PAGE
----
Posted by Dave on July 16, 2013
I read an interesting post on one of the many blogs I follow and would highly recommend for people who enjoy free-thinking, no BS opinions on anything from politics to diet and exercise. The blog post focuses on the writer’s current state of boredom and how he would like to work in a specific industry. The writer has been out of the workforce, working as an entrepreneur in the finance industry for the last decade or so, and would have difficulty with the common method of entering the workforce – especially when he did not want to engage in entry level work.
His method of attempting to get work was to send a letter to the company he wished to work for, explaining previous applicable experience and offering to work (on a trial basis) for 60-90 days in the position he feels he would fit best in.
While I enjoy the inventiveness of the method, I’m not sure how many employers would take the writer up on his offer. Most Human Resource departments which I have dealt with personally, or acquaintances have interacted with wouldn’t really accept this kind of arrangement, although these are generally for relatively large firms and entrenched with fixed hiring policies.
I found the message of the blog post interesting as someone who is interested in Early Retirement, as at some point after retiring, I might get bored or interested in a field of work that would make me want to rejoin the workforce.
Working on a trial basis would resolve a couple of issues that come up with jobs:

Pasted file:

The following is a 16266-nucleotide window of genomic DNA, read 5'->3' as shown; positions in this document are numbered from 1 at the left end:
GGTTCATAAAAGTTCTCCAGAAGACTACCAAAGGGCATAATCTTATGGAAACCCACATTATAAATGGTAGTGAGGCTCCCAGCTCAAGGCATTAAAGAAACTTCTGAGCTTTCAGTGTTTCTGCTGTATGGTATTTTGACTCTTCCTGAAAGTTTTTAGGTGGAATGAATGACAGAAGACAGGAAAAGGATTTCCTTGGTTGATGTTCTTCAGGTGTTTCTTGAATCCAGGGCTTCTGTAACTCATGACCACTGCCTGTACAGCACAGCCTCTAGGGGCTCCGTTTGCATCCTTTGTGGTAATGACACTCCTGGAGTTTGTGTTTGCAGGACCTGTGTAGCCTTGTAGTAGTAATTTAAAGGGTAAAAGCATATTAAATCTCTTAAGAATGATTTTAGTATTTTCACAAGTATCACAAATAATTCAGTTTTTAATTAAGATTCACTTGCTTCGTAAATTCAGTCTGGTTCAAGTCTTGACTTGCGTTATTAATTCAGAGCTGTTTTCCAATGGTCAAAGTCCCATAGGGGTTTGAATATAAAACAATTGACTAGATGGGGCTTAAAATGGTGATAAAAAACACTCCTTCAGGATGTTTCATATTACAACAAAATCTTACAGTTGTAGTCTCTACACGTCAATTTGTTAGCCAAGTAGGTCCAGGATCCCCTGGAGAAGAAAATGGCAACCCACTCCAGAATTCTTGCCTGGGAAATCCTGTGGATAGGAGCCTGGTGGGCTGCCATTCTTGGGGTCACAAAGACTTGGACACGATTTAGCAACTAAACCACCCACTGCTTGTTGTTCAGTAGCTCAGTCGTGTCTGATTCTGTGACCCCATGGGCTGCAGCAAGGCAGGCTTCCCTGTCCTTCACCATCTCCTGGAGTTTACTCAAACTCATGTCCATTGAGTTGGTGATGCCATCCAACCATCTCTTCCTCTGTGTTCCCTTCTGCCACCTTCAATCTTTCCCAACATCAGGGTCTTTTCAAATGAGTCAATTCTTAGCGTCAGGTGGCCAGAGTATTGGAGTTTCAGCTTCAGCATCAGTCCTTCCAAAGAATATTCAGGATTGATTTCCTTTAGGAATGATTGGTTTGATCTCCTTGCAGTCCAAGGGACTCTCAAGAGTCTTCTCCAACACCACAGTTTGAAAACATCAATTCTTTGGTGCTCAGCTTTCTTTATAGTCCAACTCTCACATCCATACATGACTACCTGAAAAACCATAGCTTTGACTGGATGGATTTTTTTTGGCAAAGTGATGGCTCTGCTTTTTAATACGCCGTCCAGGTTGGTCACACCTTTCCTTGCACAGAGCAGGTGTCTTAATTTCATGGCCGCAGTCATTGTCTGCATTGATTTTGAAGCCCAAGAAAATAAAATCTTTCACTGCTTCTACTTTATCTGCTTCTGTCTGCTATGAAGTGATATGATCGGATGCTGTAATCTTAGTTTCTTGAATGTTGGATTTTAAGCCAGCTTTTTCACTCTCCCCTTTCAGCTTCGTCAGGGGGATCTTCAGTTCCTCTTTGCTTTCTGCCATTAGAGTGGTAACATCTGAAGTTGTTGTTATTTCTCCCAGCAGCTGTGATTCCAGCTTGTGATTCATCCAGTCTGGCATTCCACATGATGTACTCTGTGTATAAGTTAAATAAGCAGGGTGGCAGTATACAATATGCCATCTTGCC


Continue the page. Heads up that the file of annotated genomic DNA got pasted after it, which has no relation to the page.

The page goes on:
Does the job that I end up doing match what was actually advertised? I’ve had several positions that sounded really good on paper, but turn out to be completely different.
Do I really like to do the work? Even if the job matches what was advertised and the duties are the same as what was discussed during the interview, I may have second thoughts about it or decide it isn’t for me.
If I had attained financial independence, I would be able to afford to take the job for interest sake and try it out before I committed to a longer term contract. Ideally, this option would be available at all jobs. I think employees would be happier, because they have chosen the job they’re doing long-term and employers would be happy because there is a fixed “trial period” that is agreed on.
Realistically, in a wider scale, this kind of relationship would probably be exploited by employers, who would just turn employees over to get cheap labour. If done professionally and transparently though this kind of agreement would be ideal.
I don’t think I would have any interest in returning to the workforce once I leave, but making this kind of deal with an employer might be a good way to get a foot in the door with a “stale” resume.
Would you work for free if it was a job you thought you really wanted (and you could afford to)?